The word "pioneer" has many meanings, but one of them is a person who is first to do something or leads the way for others.
At The University of Texas-Pan American, Dr. Carolina "Canie" Huerta fits that description.
Huerta, the Lillian O. Slemp Endowed Professor and chair of the Department of Nursing, has been with UTPA since 1972 and was one of the first to get the nursing program up and running here.
"After graduating from the University of the Incarnate Word in San Antonio in 1971 with my Bachelor of Science in nursing, a friend of mine convinced me to apply at UTPA," said Huerta, who is also the national chair for a Robert Wood Johnson Foundation committee. "I didn't think I'd be here for the next 40 years. During this time, I have seen the University grow immensely and our nursing program has come a long way since then."
She received her master's degree in nursing from UT-Austin in 1977 and her doctorate in education from Texas A&M University-College Station in 1990.
Huerta will be inducted into the American Academy of Nursing at its 39th Annual Meeting and Conference to be held Oct. 11-13 at the Hyatt Regency in Capitol Hill in Washington, D.C.
"I am very happy beyond words, really. It's a dream come true for me," said Huerta. "It's something you think and aspire for your entire career, to be recognized as a member of this organization, and it's finally happened."
Fellows can only be nominated by two peers or colleagues.
"I was nominated by two people at UT Health Science Center in San Antonio who are very well respected and well known in their field," said Huerta. "I feel honored to have been nominated and now I feel like I have a huge responsibility to mentor and see that some of our faculty get there as well."
According to The American Academy of Nursing's website, approximately 1,800 fellows are regarded as nursing leaders in education, management, practice and research.
An invitation to fellowship is more than recognition of one's accomplishment within the nursing profession. Academy fellows also have a responsibility to contribute their time and energy to the Academy, and to collaborate with other health care leaders outside the Academy in transforming America's health care system.
Academy fellows have been recognized for their extraordinary nursing careers and are among the nation's most highly educated citizens: more than 80 percent hold doctoral degrees, and the rest have completed master's programs.
Huerta acknowledges and credits her family, especially her parents, for her accomplishments in her education and career.
"I was fortunate because although we grew up in one of the poorest communities in South Texas at the time, Rio Grande City, I had brothers who were older who had graduated from college before me. I have a brother who is 80 years old and he graduated from Texas A&M back in the 1950s. My parents weren't educated, but they were very education focused and supportive."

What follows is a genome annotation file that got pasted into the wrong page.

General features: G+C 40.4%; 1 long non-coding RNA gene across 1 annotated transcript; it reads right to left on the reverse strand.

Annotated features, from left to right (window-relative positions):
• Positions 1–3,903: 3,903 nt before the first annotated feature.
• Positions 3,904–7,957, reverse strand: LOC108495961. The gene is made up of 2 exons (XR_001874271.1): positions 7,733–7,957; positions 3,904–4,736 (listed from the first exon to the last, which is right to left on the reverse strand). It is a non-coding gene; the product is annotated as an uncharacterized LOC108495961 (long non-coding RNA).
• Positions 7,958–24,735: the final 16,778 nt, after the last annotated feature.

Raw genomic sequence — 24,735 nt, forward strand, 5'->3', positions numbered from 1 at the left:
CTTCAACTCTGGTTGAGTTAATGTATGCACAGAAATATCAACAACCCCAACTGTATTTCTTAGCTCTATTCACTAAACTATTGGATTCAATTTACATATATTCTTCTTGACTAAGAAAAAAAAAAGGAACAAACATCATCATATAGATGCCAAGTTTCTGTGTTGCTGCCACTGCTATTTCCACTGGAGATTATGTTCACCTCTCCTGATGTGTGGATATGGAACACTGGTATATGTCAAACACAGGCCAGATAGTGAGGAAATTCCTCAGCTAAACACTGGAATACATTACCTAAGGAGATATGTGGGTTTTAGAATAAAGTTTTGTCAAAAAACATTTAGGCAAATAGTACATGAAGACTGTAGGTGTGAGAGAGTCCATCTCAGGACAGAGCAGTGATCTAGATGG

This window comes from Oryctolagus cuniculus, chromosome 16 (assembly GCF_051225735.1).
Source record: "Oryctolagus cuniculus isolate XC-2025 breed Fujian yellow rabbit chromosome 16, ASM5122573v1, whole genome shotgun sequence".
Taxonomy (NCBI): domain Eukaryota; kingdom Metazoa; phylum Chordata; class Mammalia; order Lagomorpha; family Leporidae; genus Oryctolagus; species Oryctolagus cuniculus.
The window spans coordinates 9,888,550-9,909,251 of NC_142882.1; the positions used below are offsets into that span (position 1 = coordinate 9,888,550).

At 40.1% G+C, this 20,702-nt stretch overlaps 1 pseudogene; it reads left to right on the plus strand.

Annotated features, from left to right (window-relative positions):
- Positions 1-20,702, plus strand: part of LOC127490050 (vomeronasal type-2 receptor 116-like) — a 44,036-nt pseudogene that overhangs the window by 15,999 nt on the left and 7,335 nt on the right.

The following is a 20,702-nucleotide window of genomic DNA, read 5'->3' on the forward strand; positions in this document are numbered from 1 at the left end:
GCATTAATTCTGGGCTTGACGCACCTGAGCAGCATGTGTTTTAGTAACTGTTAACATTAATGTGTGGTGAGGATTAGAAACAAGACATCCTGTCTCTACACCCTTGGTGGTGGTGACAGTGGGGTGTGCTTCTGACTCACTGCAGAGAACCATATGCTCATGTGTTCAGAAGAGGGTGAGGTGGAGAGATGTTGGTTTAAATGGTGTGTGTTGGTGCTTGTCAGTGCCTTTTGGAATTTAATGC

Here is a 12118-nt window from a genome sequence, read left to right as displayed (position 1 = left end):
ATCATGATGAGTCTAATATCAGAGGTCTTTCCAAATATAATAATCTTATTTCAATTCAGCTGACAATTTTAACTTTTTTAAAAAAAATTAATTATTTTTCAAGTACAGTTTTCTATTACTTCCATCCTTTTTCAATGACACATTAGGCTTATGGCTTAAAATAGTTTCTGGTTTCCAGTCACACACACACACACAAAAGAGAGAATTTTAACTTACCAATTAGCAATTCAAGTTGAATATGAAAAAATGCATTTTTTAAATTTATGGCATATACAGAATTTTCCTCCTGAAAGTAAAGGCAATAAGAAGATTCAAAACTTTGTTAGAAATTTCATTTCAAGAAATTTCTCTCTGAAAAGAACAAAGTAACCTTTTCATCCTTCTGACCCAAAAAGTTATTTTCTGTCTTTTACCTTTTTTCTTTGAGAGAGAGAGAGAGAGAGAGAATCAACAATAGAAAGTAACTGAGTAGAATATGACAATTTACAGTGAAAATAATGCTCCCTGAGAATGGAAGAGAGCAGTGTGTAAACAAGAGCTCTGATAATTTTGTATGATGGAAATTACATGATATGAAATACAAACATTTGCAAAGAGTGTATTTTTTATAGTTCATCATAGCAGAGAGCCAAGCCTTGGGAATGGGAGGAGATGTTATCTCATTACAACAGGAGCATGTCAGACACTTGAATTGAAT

Huerta's love for nursing is one that she takes to heart and has much passion for. She took her knowledge from the classroom to co-authoring the nursing student textbook, "Health Promotion in Nursing," along with Dr. Janice Maville, Lillian O. Slemp Endowed Chair and special assistant to the provost and vice president for Academic Affairs.
"This is the third edition of this textbook and it is an international version that is sold throughout the world, so obviously somebody thinks we are doing something that is good," Huerta said.
Along with her positions at UTPA, Huerta also makes time to serve as the national chair for the Robert Wood Johnson Foundation and president for the Texas Organization of Baccalaureate and Graduate Nursing Education. She also received the prestigious Mary Mahoney Award in 2008.
Huerta has also taught in Mexico, Canada and, this past summer, as a visiting professor at Naresuan University in Phitsanulok, Thailand.
"This is my third visit to Naresuan, the previous two trips I went as a UTPA faculty member in a study abroad role," Huerta said.
While at Naresuan, Huerta taught classes to master's students enrolled in nursing administration courses and nurse practitioner courses with presentations focused on health promotion and its application to clinical nursing practice.
Although her accomplishments have been many at UTPA, Huerta looks forward to the day of her induction to the academy.
"This induction means a lot to me. It's the culmination of a very long ride and career and an accomplishment of a dream that signifies to me, and hopefully to others, that I have done the best job I have been able to do here at UTPA," she said.